Voyage Journal 7005 Day 11
Day 11 - March 2, 2010 - At Sea, En Route To Elephant Island
By Hans-Peter Reinthaler, Biologist
Co-ordinates: 54°33.5´S, 40°32,1´W
Weather: cloudy and windy
The first day at sea after these wonderful days in South Georgia was characterized by two natural elements: wind and swell. It started just after leaving the night before from the protected bay of Golden Harbor and lasted all the day. Due to this situation, the biohazard check before coming to the Antarctic Peninsula and the Venetian Society Cocktail Party were canceled and postponed until the next day.
An interesting lecture program filled out this day on board the Prince Albert II. After I had a delicious breakfast in The Restaurant, it was my turn in The Theatre to speak about the “Antarctic Connection”. The presentation gave a short overview about the biogeography of the southern continents. After this lecture, Douglas, our chef onboard, was answering questions regarding his phenomenal cooking every day in The Restaurant.
At two o’clock in the second presentation, my colleague Peter talked about Sir Ernest Shackleton “By Endurance We Conquer” – Part II. In this presentation our guests were able to learn more about this explorer whose third expedition remains a hallmark of perseverance over adversity.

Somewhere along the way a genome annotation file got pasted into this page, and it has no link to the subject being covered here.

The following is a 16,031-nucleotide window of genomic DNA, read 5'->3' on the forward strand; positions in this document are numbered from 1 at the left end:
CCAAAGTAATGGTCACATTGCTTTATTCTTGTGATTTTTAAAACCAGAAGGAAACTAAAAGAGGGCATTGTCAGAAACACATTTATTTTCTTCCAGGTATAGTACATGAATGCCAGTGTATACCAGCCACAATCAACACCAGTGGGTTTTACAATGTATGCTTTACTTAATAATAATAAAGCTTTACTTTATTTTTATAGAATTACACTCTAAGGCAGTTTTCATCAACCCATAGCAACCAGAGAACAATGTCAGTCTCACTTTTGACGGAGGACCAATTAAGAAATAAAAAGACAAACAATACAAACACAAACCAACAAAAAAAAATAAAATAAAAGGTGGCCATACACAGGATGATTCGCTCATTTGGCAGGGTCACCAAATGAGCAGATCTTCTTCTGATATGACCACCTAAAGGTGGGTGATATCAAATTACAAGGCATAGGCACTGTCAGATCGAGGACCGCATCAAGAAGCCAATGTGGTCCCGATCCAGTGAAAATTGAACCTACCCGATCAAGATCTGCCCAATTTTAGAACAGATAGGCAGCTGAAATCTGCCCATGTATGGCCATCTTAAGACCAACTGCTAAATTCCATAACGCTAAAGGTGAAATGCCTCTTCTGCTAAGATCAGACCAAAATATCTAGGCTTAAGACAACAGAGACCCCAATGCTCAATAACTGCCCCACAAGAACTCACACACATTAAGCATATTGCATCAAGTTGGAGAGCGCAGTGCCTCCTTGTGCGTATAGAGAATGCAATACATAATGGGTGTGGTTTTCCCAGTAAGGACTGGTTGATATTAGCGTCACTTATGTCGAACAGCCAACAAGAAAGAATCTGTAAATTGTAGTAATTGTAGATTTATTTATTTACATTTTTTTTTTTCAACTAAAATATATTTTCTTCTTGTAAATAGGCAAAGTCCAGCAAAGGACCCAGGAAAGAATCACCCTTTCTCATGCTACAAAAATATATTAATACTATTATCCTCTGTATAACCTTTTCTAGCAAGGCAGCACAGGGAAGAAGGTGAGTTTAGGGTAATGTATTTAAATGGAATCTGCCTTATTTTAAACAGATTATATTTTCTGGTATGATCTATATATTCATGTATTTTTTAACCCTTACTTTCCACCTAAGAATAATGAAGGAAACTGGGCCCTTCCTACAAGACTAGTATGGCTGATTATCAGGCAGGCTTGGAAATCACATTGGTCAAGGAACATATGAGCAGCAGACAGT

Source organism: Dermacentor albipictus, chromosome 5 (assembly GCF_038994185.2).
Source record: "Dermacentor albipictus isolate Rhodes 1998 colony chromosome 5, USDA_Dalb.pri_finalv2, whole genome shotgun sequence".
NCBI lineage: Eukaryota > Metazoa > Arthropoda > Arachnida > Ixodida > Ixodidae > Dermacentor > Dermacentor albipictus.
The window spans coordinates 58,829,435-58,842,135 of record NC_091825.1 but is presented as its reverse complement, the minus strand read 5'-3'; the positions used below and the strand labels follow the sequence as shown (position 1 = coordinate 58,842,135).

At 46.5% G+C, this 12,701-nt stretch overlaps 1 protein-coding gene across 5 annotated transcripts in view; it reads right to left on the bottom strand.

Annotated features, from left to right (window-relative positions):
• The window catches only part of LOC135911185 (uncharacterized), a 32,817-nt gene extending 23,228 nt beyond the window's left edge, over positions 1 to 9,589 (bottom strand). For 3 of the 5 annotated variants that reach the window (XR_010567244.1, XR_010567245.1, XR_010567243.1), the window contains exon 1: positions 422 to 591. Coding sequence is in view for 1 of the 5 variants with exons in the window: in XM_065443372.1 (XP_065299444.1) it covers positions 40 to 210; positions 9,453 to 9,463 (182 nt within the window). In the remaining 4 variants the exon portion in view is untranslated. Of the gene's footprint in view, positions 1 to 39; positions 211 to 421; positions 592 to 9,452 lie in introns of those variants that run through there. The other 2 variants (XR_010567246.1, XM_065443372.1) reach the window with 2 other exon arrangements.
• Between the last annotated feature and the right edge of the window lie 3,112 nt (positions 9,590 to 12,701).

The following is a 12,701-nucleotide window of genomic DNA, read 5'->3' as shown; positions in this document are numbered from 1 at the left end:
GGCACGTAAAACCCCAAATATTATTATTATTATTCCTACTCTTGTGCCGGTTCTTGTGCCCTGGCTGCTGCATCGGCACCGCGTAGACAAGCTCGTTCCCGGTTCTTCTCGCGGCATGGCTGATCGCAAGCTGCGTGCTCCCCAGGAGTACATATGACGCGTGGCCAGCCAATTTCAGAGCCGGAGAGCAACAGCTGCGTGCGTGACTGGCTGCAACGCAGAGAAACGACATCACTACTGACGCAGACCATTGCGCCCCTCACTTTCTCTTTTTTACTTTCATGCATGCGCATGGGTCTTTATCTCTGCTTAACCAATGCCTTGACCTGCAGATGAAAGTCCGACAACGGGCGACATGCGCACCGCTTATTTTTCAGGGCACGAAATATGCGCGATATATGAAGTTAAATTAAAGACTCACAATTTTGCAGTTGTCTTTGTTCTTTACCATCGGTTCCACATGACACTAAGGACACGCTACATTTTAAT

Later on in the evening our marine biologist on board, Kara Weller, presented her lecture about seals in the Antarctic region, their biology, ecology and how to identify them.
Despite the conditions outside, about 30 to 40 guests attended each lecture and of course even more were joining the program from their suites on channel 14.
In the afternoon, I had the chance to get to Bridge and observe the waves coming over the bow of the ship. It was really impressive what force such waves can develop, feeling sometimes as if the ship was a tiny nutshell on an endless ocean. But even more impressive is when you then look out and see the Wandering Albatross easily making his way without flapping his wings over the enraged sea. Just admiring how well adapted these birds are to natural conditions.
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